Best Moments in San Francisco 49ers History
Ever though which have been the best moments in 49ers history? Most likely yes but you just don't know where to start. So, to give you a heads start, below you will find 5 moments that have marked many lives and considering the 49ers odds have had in many season, these will mark yours...
Ever though which have been the best moments in 49ers history? Most likely yes but you just don't know where to start. So, to give you a heads start, below you will find 5 moments that have marked many lives and considering the 49ers odds have had in many season, these will mark yours...
5. The Catch II
It was an NFC wild-card game on January 3, 1999. Green-Bay Packers scored from several drops as well as a fumble, courtesy of Terrell Owens. San Francisco was already behind their playoff nemesis by four. The 49ers' odds were not good at all. What saved the day was a play that is celebrated as epic. Steve Young led the charge toward the Packers' 25-yard line. They had one last chance for a throw towards the end-zone.
Young recovered from a stumble, just in time to throw a touchdown pass to Owens. Owens was mired in heavy traffic and so he took a big hit. But he held on. The winning moment was overwhelming for Owens, who cried on his coach's shoulders. They were defeated, 20-18, by the Atlanta-Falcons in the following round. To this day, The Catch II remains as one among the franchise's greatest plays.
4. Joe Cool to the Rescue
With 3:20 remaining on the clock, in the 4th and last quarter of the Super Bowl XXIII, the 49ers were behind by 3 points. Again, it was a time when the 49ers' odds were grim. Everyone was anxious. But not Joe Montana, the epitome of calmness. In the team’s huddle, Montana told his team to tackle and challenge Harris Barton. With Montana in the front line, San Francisco advanced 92 yards. Joe Cool sent the ball spinning to John Taylor, who took care of the winning touchdown.
The 49ers emerged as victors against the Cincinnati Bengals, ending the game 20 to 16. The Super-Bowl of 1988 was Montana's third, and he eventually played his fourth. Montana had 31 fourth-quarter NFL comebacks, but it was the one he made in the 1988 Super Bowl that cemented his nickname as Joe Cool.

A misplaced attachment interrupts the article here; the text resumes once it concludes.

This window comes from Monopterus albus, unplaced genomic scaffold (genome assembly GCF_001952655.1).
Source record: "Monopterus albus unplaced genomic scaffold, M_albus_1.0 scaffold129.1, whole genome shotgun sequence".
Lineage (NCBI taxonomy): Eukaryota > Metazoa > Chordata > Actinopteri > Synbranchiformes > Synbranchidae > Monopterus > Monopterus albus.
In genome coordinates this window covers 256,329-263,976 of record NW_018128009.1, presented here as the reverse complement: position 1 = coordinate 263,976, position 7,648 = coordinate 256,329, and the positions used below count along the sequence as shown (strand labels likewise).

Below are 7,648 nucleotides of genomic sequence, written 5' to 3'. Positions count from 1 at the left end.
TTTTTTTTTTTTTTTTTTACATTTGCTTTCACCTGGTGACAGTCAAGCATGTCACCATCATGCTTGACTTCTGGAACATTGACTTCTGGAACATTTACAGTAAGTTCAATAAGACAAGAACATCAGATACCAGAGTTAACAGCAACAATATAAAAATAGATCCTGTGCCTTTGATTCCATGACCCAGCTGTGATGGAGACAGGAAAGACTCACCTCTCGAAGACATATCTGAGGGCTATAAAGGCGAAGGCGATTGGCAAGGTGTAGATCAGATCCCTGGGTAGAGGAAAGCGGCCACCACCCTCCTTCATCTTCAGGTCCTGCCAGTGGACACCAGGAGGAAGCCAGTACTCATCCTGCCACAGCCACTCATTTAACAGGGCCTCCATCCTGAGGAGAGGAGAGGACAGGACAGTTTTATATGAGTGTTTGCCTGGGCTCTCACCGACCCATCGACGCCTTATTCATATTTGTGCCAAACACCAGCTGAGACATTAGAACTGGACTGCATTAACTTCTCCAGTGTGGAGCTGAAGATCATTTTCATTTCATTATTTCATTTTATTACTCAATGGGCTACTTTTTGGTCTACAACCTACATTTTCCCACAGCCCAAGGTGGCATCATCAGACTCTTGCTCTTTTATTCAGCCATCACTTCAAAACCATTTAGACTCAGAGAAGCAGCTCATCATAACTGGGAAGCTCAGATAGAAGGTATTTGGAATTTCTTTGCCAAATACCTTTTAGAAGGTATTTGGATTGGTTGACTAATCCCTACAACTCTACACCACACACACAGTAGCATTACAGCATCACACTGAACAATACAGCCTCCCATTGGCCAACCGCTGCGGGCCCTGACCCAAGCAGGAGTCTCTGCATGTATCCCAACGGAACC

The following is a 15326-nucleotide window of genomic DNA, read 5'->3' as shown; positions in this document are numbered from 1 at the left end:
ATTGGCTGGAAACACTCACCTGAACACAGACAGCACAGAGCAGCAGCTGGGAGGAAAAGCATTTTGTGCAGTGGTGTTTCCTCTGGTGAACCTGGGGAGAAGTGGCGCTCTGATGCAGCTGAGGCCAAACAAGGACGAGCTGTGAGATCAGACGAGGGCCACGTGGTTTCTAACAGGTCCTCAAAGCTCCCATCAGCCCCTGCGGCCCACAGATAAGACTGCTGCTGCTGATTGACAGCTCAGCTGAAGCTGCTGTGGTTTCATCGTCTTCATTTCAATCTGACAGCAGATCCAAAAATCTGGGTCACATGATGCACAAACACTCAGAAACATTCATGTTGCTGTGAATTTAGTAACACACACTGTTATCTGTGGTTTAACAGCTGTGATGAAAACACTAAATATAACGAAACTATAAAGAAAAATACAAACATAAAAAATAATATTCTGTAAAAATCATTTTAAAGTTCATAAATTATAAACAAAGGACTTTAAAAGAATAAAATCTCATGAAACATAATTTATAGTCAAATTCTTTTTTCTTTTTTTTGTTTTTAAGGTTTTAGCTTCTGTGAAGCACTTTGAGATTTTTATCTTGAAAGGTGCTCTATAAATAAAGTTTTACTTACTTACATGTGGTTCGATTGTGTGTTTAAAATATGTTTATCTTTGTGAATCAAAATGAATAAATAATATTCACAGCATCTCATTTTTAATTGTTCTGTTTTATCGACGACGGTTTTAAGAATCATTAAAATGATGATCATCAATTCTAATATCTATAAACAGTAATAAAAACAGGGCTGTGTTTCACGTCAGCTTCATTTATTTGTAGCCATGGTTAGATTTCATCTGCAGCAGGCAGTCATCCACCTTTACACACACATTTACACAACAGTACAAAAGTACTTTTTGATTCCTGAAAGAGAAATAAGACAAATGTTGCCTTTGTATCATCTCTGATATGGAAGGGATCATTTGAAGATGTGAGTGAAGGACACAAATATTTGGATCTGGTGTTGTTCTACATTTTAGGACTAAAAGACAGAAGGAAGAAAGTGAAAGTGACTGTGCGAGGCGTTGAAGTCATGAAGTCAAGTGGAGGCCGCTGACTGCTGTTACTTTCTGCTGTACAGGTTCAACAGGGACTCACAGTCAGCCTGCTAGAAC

3. The Victory Lap
In the early 90s, San Francisco and Dallas were the fiercest of rivals. With each team composed of star players, each game between the two franchises was played with never before seen intensity. This battle for football dominance climaxed in the N.F.C title game of 1994. The 49ers' odds of winning the championship were low – the team lost the conference championship to the Cowboys in the previous 2 seasons. This time, though, it was going to be different.
The 49ers began with a three-score first-quarter. They held on and won the game with a 10-point lead, 38-28. After losing for two consecutive seasons, this win proved to be simply overwhelming. Filled with emotions, quarterback Steve Young did a victory-lap around Candlestick Park to celebrate. With this win, the 49ers entered their very first Super-Bowl without Joe Montana. Fortunately, they routed the San-Diego Chargers, and Young was awarded MVP.
2. The Hiring of Bill Walsh in 1979
Between 1946 to 1978, playing 33 seasons, the team made the postseason only a mere 5 times. They never won any championships, counting even the consecutive 2-14 seasons back in 1978 and the following year. After the 1979 season, Bill Walsh joined the 49ers. Just a mere two years later, San Francisco won the Super Bowl championship. They continued on to win the Super Bowl two more times, making a record of 3 Super Bowl wins from 1981 to 1989.
They also made the playoffs a whopping eight times during those years. Walsh left Cincinnati supposedly because Paul Brown rejected him as the Bengals' head coach. It was Brown's refusal of Walsh that changed the entire course of the N.F.L history. Because of Walsh's remarkable success during his days at the West-Coast offense, almost every other team tried to copy Walsh's brainchild.
1. The Catch
Less than a minute left in the 1981 NFC championship game. Dallas leading by six points versus upstart San Francisco 49ers. Joe Montana, only 25 years old at that time, led the team to victory with a play that became known as The Catch. Facing three Cowboy defenders, Montana rolled right and back-pedaled.
Dwight Clark managed to break ahead and that was when Montana pushed a high pass to Clark, who made a grab near the end zone. Montana's most iconic pass, the third-down pass not only earned San Francisco their 1st championship, but the win also heralded the beginning of San Francisco's 14-year reign, during which the team achieved 11 division wins and claimed 5 Super Bowl titles.

49ers vs Cowboys


1981 NFC Championship Game






 


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